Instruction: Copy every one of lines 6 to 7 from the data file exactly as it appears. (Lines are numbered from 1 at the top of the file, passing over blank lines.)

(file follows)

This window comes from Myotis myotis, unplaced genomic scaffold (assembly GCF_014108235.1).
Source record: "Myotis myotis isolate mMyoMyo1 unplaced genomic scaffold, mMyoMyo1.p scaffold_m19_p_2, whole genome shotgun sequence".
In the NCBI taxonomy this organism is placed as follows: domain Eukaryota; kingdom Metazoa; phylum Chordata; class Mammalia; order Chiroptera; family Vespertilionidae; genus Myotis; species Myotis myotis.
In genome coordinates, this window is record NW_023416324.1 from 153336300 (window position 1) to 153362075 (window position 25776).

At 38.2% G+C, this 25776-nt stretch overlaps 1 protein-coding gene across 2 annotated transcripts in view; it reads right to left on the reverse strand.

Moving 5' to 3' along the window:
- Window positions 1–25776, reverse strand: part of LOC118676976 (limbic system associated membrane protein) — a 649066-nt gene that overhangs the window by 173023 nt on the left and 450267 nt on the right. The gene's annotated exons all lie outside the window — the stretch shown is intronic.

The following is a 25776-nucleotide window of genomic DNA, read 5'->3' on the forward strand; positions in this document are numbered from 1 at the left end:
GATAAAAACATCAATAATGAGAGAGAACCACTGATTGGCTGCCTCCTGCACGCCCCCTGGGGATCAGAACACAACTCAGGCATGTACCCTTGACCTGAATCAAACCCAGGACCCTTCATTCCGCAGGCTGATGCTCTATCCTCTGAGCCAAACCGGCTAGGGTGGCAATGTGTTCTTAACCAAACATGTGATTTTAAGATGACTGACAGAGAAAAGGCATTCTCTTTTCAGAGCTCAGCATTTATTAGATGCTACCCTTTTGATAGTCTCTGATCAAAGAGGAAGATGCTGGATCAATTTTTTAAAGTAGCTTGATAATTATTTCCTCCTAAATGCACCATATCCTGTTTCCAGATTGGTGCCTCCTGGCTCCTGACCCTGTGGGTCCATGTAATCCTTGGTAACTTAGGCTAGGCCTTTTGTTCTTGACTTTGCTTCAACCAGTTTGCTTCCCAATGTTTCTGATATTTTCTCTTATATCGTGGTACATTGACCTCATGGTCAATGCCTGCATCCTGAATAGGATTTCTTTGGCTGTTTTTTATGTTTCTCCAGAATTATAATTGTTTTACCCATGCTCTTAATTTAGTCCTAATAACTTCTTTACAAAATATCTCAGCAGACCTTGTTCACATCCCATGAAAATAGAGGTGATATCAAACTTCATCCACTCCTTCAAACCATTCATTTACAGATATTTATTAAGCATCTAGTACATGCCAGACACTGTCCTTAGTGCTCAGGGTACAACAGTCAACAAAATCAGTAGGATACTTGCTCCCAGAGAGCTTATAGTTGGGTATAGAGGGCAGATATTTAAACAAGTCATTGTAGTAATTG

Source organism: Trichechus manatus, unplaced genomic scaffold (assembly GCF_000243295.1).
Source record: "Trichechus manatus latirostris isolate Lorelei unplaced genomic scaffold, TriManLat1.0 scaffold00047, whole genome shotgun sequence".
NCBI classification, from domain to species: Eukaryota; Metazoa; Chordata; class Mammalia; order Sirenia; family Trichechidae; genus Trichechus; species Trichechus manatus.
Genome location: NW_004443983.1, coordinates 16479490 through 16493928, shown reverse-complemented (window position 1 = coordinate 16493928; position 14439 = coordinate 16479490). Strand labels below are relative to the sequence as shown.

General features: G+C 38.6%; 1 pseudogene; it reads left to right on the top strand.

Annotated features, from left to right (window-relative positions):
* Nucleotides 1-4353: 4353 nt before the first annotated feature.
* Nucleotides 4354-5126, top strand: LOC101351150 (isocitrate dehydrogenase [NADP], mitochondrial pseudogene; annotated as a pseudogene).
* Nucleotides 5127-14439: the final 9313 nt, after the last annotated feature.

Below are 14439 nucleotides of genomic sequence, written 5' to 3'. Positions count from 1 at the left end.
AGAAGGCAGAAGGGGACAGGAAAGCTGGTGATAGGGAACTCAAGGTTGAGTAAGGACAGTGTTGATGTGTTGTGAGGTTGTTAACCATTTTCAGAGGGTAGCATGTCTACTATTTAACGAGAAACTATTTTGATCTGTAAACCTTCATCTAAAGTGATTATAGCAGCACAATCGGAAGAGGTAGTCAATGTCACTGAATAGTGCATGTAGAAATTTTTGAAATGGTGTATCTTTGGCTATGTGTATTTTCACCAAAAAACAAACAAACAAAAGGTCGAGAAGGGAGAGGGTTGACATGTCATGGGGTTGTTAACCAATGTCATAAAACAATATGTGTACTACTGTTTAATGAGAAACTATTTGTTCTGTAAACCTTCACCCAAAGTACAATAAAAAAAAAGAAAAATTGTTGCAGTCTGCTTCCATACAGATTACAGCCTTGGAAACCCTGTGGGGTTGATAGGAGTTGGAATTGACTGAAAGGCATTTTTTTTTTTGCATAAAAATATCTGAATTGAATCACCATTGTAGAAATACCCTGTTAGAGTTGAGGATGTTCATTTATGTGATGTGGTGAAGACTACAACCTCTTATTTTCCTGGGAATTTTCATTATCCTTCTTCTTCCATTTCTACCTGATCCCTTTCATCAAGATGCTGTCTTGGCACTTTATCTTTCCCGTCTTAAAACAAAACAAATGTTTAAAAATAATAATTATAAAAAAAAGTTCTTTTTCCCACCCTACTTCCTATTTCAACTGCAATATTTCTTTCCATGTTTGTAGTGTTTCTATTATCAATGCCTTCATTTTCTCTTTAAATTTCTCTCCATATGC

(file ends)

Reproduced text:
Moving 5' to 3' along the window:
- Window positions 1–25776, reverse strand: part of LOC118676976 (limbic system associated membrane protein) — a 649066-nt gene that overhangs the window by 173023 nt on the left and 450267 nt on the right. The gene's annotated exons all lie outside the window — the stretch shown is intronic.